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Japanese Puzzle Box Opening Movements


This is the simplest sequence of moves that you are likely to see. You will usually find this type of movement on the smallest boxes. They may be a simple four step up to 18 or so steps. They do not use keys at all and are opened by a move and rotate type of action. An end is usually moved first; that releases the base; that releases the other end which in turn releases the top. Then on to the first end again and so on until the top can be removed.

This type of box would not confuse a puzzler because once the first move is made, the rest then fall into place. However the craftsmanship that is involved in these boxes is absolutely amazing and has to be seen to be believed.


By far the most common opening sequence is one that uses panels and keys. The keys are the narrow pieces of wood at each end of the box. To open, one of the keys is moved to the left or right about 5-10mm. This will then release the end to move. Depending on the size of box you may need to move a key on the opposite end. After various movements of keys/ends/top, the top can then be removed. The base doesn’t usually move at all apart from some boxes which have a double compartment.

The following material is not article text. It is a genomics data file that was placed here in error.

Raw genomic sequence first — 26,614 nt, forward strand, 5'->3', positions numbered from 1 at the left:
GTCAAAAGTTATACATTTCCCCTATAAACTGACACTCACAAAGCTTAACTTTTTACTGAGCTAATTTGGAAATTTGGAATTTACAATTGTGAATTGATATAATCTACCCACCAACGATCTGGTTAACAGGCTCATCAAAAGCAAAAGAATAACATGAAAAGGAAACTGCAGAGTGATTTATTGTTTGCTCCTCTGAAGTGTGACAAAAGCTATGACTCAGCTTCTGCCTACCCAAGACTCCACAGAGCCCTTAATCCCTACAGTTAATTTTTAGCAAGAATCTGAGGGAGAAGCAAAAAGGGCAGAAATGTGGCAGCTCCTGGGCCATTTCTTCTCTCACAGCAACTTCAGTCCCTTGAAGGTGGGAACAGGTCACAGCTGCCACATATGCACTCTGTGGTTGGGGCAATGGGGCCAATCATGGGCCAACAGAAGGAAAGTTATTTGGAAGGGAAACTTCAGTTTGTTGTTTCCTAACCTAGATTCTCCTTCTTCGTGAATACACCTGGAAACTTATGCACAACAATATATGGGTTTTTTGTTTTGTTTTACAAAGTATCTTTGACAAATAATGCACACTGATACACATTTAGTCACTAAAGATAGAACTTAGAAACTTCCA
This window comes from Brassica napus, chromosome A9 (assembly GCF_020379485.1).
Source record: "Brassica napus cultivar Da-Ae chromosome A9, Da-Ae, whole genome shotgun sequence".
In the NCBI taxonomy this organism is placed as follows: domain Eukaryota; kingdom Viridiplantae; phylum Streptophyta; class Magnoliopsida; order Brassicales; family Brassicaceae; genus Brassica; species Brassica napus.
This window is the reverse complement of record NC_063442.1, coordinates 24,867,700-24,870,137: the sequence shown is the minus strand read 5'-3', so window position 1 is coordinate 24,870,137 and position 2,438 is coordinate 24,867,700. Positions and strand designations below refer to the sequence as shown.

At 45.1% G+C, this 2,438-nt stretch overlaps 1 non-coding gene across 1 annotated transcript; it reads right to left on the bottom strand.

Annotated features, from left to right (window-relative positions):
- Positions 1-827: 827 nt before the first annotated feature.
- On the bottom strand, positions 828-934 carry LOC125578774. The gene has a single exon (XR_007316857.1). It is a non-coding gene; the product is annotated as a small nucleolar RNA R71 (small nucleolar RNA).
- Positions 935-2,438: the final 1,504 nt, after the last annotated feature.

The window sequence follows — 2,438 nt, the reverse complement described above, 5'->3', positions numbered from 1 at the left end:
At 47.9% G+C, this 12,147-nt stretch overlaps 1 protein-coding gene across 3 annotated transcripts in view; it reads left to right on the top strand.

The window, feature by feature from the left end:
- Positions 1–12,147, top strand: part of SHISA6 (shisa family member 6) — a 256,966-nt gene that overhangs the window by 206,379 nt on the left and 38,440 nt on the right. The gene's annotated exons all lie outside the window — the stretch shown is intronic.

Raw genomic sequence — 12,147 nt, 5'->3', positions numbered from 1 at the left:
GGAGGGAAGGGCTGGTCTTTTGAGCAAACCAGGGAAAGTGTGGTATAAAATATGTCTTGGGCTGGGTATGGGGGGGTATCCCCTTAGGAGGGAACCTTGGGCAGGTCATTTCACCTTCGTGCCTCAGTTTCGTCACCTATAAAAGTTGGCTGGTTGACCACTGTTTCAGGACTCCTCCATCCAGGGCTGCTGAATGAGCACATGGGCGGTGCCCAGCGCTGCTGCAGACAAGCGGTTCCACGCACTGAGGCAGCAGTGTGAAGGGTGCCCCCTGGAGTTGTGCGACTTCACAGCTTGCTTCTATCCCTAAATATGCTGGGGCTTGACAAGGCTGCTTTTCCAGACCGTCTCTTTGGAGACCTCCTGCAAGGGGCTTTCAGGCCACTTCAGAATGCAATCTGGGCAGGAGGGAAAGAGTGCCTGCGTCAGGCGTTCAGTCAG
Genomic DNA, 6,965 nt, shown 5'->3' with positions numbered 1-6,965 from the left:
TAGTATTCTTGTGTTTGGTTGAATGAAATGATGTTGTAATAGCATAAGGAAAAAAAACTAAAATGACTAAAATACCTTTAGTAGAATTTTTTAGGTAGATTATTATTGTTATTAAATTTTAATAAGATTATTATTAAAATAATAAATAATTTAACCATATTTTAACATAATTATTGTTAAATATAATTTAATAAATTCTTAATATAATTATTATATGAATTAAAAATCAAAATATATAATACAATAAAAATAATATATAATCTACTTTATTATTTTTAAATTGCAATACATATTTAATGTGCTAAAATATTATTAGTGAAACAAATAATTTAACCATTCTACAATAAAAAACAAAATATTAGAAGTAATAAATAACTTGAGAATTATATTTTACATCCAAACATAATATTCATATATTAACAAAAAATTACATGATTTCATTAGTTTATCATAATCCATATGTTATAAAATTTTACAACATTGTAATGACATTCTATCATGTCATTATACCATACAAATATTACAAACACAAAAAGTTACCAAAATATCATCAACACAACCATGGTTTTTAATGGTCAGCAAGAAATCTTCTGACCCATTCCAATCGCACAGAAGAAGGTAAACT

Depending on the size of the box there may be anything from one to twelve keys. The twelve keys are called split keys because instead of a single sliding piece, they are cut to two which move left and right independently of each other.

The above two methods cover the majority of Japanese puzzle boxes. You will sometimes see boxes described as "new move" which have variations and different sequences and may even include the use of magnets. There are also trick boxes such as the ones that the Karakuri Group produce. Trick boxes have all manner of movements and are a fascinating insight into the possibilities that a true Japanese craftsman can produce.